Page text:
Orion the HunterTaurus the BullGemini the Twins, and Canis Major the Big Dog are high in the south around midnight, and many of them will have set in the west before dawn. Even springtime favorite Leo the Lion is high in the east before the sun rises.

Compare the locations of the Big Dipper and Cassiopeia from where you saw them in the early evening. These two star pictures stay on nearly opposite sides of Polaris so that as one is high in the sky, the other dips low to the northern horizon.

From Dark Skies

Bright outdoor lighting can make it hard to see all but the brightest stars. On a clear night, find a dark spot far away from city lights, give your eyes time to adjust to the dark, and look for even more celestial sights. You can begin by looking for the fainter stars of the season’s constellations. Pegasus, Andromeda, and the stars of the Little Dipper all become easier to explore.

Winter evenings are great for spotting the Milky Way coursing from the southeast, through Canis Major, Orion and Auriga, on past Cassiopeia in the northwest. This hazy band of light is the bulk of our disc-shaped galaxy, as we see it from within.

Near Andromeda, look for M-31, the Andromeda Galaxy. This massive spiral galaxy is the most distant object visible to the unaided eye, but to find it requires crisp, dark skies and a little patience. Binoculars or a small telescope can improve the view, but don’t expect to see more than a faint, fuzzy, oval-shaped blob. If you don’t feel impressed, just remind yourself you’re looking at the collected light of possibly one trillion stars, all at a distance of two million light years away. Now that’s impressive!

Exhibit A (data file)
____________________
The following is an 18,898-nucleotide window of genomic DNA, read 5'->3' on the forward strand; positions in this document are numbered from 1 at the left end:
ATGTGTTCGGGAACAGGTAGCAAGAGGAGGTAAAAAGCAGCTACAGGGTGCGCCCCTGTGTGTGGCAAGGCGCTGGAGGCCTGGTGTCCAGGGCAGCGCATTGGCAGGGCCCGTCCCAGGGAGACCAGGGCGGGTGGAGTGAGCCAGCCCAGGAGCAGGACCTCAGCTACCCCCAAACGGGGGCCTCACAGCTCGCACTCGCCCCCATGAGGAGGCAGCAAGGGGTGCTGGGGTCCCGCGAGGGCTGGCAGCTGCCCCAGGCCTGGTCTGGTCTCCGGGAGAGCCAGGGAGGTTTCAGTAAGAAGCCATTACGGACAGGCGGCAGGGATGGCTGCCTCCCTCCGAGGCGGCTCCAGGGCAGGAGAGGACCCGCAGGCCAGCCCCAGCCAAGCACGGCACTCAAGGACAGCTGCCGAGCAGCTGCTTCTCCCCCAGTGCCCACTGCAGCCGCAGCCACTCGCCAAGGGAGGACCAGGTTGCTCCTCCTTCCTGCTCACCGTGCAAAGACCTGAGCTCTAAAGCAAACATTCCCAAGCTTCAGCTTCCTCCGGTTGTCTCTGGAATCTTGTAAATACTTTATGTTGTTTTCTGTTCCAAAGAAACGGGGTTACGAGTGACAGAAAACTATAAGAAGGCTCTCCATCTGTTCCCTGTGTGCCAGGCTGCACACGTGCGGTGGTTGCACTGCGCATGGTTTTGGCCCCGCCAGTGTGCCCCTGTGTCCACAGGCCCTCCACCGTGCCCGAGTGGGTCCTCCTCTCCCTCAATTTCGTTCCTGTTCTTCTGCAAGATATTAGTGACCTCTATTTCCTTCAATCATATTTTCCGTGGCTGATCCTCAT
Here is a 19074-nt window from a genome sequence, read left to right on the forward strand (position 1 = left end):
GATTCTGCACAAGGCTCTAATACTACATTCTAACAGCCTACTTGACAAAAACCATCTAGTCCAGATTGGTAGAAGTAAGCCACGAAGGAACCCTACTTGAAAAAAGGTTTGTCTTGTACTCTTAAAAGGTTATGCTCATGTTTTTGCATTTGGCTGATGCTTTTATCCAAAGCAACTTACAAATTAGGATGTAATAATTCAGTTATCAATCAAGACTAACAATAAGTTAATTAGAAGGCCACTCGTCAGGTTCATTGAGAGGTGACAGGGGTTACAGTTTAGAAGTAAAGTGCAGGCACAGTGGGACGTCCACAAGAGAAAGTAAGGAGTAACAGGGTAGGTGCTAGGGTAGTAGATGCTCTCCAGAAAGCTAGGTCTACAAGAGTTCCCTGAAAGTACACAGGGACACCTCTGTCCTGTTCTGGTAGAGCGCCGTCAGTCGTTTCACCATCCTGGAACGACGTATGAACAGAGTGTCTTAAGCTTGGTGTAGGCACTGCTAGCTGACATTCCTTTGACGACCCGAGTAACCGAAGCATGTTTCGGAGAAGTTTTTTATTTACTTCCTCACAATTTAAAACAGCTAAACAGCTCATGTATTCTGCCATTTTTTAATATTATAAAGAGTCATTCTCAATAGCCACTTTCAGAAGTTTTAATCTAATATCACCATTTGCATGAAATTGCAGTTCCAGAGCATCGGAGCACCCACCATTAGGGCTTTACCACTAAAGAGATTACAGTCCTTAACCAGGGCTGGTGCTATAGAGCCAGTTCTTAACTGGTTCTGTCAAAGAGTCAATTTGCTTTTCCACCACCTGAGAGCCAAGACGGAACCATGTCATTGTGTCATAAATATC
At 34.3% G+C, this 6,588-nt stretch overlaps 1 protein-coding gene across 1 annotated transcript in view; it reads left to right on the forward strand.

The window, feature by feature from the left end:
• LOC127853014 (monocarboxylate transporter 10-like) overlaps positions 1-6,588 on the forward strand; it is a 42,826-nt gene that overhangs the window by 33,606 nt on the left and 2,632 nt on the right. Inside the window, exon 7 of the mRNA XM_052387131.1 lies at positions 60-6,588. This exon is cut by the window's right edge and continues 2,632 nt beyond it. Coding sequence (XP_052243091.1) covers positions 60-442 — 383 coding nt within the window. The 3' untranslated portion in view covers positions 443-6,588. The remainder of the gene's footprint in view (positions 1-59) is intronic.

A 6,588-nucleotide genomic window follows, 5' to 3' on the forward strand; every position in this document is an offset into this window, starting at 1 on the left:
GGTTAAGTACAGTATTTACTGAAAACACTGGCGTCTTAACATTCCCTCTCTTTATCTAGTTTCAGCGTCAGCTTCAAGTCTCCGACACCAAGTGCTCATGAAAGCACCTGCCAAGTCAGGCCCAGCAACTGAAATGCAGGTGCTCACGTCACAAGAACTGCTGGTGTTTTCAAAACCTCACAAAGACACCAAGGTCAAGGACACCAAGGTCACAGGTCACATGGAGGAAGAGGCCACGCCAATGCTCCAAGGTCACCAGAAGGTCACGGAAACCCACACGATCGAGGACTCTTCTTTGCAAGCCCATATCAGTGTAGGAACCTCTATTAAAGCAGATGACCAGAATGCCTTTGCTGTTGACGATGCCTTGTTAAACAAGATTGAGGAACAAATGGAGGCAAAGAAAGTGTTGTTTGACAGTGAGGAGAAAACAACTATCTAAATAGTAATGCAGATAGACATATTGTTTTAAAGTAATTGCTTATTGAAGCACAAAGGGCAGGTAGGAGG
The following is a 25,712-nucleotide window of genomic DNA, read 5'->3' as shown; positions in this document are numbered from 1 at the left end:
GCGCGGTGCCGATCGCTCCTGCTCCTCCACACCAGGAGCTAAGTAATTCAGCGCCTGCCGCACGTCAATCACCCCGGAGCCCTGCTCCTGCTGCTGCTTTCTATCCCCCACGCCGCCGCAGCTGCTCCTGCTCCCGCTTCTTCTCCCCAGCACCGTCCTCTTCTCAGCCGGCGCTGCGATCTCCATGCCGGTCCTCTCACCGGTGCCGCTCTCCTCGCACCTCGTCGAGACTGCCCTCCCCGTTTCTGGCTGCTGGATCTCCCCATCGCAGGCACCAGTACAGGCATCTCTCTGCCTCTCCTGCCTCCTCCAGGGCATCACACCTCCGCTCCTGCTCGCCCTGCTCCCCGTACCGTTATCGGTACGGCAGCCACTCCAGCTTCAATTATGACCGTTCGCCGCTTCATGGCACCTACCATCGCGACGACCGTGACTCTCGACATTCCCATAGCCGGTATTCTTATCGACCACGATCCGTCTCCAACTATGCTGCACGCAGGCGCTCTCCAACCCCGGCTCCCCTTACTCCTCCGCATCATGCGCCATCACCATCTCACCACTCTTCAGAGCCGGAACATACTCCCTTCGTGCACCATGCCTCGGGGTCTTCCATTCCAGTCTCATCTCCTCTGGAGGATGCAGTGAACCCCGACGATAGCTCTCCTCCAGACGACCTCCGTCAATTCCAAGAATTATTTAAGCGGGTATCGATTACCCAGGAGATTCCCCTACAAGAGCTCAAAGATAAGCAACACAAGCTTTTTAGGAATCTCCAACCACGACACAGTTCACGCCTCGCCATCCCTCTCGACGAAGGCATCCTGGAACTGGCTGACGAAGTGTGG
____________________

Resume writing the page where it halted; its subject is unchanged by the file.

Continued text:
Don’t have a telescope? Don’t know where to find dark skies? The next free public star parties hosted by the Barnard-Seyfert Astronomical Society are scheduled for Saturday, December 7 from 6:30 to 8:30 pm at Shelby Bottoms Nature Center. Come observe the Moon, Saturn, star clusters, the Andromeda Galaxy and more, through telescopes provided by BSAS members.

Visit the BSAS web site at bsasnashville.com for details. If the weather is bad, the star party will be canceled. Make sure to check their web site for updates before making the trip to a star party, especially if the weather is iffy. On the BSAS web site you’ll also find driving directions and a list of future events.

Geminid Meteor Shower

This year the Geminid Meteor Shower peaks on the morning of December 14th. Most meteor showers are best before dawn, but the Geminids are best a little earlier, peaking around 2:00 am. You might be able to see some late evening meteors too. No telescopes necessary! Bundle up warm, grab a lawn chair, a blanket, and a hot beverage – and bring a friend. Relax, gaze upwards, and most importantly, be patient. The peak rate is about 20-30 meteors per hour, under skies far from city lights. The bright light of the Moon will hide the many fainter meteors from view. The Geminids get their name from the constellation Gemini the Twins. Geminid meteors may appear anywhere in the sky, but they all will appear to be coming from the direction of Gemini.